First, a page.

Classical Music Comedians You Need to Know
Looking for a little light relief? These classical music comedians are just what you need! From Beethoven to Bach, they’ll have you in stitches while you learn a little something too.
Who are they?
These are the people that can play classical music and make you laugh at the same time. They are amazing and you need to know who they are. Get ready to have your mind blown by these incredibly talented classical music comedians.
Victor Borge (born Børge Rosenbaum; 3 January 1909 – 23 December 2000) was a Danish and American comedian, conductor, and pianist who achieved great popularity on radio and television in the United States and Europe. His signature humour was directed at musical performers, although he also appeared in numerous vaudeville sketches as well.
Borge began studying piano at age eight. By age thirteen, he gave his first public piano recital. In 1928, he graduated from the Royal Danish Academy of Music, where Carl Nielsen was among his piano teachers. That same year, he won the first prize in a national piano competition. He soon worked his way up to top billing on Copenhagen radio.
In 1940, Nazi Germany invaded Denmark and confiscated radios across the country in an attempt to control public opinion; however, people continued listening to Borge’s humor on illicit shortwave transmissions from Sweden. He became popular enough that he played two concerts for Troops of Allied nations during World War II. After the war ended and Denmark was liberated from German occupation, celebrations broke out because peace had finally come to Europe. It was during one of these celebratory concerts that Borge improvised a joke about the central heating system being overly noisy: “Ladies and gentlemen! We will nowassiäde aVictor Borge number entitled ‘Silence Please’.”:143
Peter Schickele is an American composer, musicologist, and parodist, best known for the creation of P. D. Q. Bach, a satirical musician and composer who supposedly lived in the 18th century. Schickele was born in Ames, Iowa, on July 17, 1935. He began studying piano at an early age and later took up the viola. He attended Swarthmore College, where he studied music with Darius Milhaud and Roger Sessions, and earned his B.A. in 1957. He then studied at the Juilliard School with William Bergsma and Vincent Persichetti, earning his M.S. in 1961.
After completing his studies, Schickele became a faculty member at the University of Southern California, where he taught until 1963. He then began working as a freelance composer and music educator. In 1965, he created P. D.(atural) Q.(uantity) Bach or P. D. Q., as a graduate student at UCSD while working on his doctoral dissertation on Johann Sebastian Bach’s The Art of Fugue (BWV 1080). He has since devote much of his career to performing and recording the works of P. D .Q .Bach . In addition to his output as P .D .Q .Bach , Schickele has composed numerous orchestral , choral , chamber , solo vocal , educational , film , television , stage works , including five symphonies , an opera based on Mark Twain’s The Adventures of Huckleberry Finn (1975) .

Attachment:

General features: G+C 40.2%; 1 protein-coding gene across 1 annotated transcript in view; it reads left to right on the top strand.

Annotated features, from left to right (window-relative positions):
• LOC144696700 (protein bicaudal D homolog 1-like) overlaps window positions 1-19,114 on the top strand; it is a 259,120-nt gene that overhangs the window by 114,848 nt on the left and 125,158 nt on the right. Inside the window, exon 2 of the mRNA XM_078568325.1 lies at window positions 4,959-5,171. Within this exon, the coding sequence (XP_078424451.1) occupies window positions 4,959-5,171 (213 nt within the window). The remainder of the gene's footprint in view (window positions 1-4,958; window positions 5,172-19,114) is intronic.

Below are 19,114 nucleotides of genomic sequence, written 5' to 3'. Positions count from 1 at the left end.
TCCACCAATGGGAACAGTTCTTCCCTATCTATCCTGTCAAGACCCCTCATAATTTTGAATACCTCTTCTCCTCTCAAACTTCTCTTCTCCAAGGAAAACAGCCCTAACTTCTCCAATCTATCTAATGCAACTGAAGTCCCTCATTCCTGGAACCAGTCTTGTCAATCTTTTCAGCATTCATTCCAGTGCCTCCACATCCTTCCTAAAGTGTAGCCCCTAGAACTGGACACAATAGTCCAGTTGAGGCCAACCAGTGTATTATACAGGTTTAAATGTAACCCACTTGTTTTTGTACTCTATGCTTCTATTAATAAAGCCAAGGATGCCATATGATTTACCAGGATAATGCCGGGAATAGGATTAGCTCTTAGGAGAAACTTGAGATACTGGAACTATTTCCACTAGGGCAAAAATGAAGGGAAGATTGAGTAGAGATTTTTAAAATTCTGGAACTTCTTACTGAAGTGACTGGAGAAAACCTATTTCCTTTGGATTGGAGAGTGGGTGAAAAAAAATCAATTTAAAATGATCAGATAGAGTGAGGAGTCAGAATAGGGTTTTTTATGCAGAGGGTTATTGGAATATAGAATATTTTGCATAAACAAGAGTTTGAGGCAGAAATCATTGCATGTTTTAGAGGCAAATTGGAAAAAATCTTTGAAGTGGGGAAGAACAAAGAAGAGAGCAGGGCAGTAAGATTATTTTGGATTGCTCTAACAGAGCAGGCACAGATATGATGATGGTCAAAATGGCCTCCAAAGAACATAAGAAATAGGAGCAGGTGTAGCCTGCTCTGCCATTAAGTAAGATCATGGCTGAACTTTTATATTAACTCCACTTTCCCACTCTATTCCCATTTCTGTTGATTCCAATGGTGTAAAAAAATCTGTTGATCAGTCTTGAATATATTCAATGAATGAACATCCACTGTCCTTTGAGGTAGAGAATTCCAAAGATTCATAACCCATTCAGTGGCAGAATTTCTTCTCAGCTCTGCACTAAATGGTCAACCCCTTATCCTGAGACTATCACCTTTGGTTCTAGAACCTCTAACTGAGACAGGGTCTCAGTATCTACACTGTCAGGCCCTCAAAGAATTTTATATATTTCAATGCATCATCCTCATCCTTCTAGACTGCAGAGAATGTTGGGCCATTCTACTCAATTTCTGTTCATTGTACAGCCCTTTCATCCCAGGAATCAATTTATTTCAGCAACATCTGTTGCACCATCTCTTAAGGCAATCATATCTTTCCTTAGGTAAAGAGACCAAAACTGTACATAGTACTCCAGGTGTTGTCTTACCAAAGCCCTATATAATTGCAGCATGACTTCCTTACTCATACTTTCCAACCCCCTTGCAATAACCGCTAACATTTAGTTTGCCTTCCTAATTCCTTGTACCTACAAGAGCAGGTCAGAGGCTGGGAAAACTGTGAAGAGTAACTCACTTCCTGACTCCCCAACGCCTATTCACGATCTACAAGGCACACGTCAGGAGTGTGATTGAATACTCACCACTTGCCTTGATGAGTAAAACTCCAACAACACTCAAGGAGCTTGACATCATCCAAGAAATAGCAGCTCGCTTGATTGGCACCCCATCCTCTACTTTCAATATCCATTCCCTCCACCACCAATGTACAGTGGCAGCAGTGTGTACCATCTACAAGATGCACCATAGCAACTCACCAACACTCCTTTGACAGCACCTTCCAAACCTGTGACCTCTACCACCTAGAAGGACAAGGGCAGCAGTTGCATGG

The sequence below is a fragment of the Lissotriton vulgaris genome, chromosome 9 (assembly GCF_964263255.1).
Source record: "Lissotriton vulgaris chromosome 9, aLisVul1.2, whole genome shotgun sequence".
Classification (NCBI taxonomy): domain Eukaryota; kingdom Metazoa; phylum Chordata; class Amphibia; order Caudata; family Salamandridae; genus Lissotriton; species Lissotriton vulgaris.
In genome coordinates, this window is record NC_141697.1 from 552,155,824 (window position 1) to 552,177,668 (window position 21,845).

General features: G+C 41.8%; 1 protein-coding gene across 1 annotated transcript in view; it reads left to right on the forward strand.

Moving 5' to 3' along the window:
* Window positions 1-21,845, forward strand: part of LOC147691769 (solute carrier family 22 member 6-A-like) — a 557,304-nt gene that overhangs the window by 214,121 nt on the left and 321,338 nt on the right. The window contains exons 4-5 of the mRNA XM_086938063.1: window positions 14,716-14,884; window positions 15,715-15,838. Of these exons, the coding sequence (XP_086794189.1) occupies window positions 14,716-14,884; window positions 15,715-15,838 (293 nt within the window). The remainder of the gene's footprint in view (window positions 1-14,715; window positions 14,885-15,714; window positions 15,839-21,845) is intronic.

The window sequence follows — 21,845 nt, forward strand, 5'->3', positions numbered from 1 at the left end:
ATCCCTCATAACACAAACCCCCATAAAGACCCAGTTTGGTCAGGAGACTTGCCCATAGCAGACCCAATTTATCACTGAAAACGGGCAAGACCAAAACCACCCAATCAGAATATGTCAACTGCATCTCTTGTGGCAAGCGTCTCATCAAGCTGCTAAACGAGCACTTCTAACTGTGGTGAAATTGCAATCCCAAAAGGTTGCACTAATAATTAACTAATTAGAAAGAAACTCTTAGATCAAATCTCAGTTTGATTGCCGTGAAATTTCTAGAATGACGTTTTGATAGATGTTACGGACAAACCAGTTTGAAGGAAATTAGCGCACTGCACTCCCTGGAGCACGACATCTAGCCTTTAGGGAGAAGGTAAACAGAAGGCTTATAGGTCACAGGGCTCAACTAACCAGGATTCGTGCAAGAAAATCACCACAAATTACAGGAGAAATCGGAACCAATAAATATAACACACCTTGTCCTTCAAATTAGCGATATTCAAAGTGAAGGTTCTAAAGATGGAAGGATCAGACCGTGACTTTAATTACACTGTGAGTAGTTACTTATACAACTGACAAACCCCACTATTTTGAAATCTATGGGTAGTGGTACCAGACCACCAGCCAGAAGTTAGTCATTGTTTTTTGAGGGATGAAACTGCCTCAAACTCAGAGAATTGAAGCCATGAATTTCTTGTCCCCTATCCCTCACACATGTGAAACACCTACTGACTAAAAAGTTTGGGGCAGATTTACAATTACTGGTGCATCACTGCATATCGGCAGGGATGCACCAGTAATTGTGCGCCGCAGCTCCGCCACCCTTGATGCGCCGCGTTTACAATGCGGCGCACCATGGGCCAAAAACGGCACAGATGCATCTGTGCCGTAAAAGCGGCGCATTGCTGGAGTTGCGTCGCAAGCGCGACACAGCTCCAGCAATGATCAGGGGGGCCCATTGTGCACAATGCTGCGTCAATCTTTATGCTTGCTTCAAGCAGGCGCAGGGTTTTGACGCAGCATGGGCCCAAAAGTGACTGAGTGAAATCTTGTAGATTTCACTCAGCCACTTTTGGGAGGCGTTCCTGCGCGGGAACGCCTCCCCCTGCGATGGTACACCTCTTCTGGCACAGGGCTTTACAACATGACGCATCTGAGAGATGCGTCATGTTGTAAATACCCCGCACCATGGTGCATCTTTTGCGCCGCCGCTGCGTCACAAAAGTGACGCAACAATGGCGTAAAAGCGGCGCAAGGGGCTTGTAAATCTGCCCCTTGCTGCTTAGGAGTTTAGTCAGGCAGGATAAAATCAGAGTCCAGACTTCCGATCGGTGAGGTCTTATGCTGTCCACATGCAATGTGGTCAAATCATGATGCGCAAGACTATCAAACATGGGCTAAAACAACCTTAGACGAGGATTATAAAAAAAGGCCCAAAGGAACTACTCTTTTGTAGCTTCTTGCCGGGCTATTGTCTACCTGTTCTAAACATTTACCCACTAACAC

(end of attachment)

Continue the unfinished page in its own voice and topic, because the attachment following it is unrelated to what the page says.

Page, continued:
Composer, singer, and mathematician, Tom Lehrer is a bit of an enigma. His clever lyrics and elegant pianoplaying have charmed audiences for over 50 years, making him one of the most iconic performers of the 20th century.
Lehrer was born in 1928 in New York City and showed an early aptitude for music. He began studying piano at age seven and went on to study at Harvard University, where he earned a degree in mathematics. It was during his time at Harvard that Lehrer began writing songs to perform at college parties; his first song, “Fight Fiercely Harvard,” was about the school’s competitive admissions process.
Lehrer’s career took off in the 1950s when he began selling his songs to various radio and television programs. His satirical songs about everything from nuclear warfare to Sigmund Freud made him a popular figure on the college campus circuit. In 1960, Lehrer released his first album, An Evening Wasted with Tom Lehrer, which became an instant classic.
Lehrer continued to perform and record throughout the 1960s and 1970s, but by the 1980s he had largely retired from music altogether. In recent years, however, he has made occasional appearances – most notably on The Simpsons – and his records continue to be popular among fans of satirical music.